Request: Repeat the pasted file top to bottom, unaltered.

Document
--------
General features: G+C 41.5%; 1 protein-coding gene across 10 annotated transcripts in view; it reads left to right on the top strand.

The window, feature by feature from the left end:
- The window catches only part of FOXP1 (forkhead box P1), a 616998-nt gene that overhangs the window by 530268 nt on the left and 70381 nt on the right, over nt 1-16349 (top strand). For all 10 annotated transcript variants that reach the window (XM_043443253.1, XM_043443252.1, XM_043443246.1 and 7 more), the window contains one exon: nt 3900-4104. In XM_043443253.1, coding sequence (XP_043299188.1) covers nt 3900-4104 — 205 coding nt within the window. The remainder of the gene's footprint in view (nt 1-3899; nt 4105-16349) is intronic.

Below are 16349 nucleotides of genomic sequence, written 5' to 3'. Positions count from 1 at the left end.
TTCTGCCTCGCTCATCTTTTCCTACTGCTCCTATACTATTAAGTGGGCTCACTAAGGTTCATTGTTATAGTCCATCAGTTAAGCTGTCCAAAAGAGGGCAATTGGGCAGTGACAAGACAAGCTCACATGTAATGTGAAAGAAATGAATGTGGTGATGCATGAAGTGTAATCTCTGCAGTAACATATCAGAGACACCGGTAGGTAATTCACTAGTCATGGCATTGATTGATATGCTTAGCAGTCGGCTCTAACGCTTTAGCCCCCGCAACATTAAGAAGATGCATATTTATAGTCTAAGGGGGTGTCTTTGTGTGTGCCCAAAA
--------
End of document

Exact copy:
General features: G+C 41.5%; 1 protein-coding gene across 10 annotated transcripts in view; it reads left to right on the top strand.

The window, feature by feature from the left end:
- The window catches only part of FOXP1 (forkhead box P1), a 616998-nt gene that overhangs the window by 530268 nt on the left and 70381 nt on the right, over nt 1-16349 (top strand). For all 10 annotated transcript variants that reach the window (XM_043443253.1, XM_043443252.1, XM_043443246.1 and 7 more), the window contains one exon: nt 3900-4104. In XM_043443253.1, coding sequence (XP_043299188.1) covers nt 3900-4104 — 205 coding nt within the window. The remainder of the gene's footprint in view (nt 1-3899; nt 4105-16349) is intronic.

Below are 16349 nucleotides of genomic sequence, written 5' to 3'. Positions count from 1 at the left end.
TTCTGCCTCGCTCATCTTTTCCTACTGCTCCTATACTATTAAGTGGGCTCACTAAGGTTCATTGTTATAGTCCATCAGTTAAGCTGTCCAAAAGAGGGCAATTGGGCAGTGACAAGACAAGCTCACATGTAATGTGAAAGAAATGAATGTGGTGATGCATGAAGTGTAATCTCTGCAGTAACATATCAGAGACACCGGTAGGTAATTCACTAGTCATGGCATTGATTGATATGCTTAGCAGTCGGCTCTAACGCTTTAGCCCCCGCAACATTAAGAAGATGCATATTTATAGTCTAAGGGGGTGTCTTTGTGTGTGCCCAAAA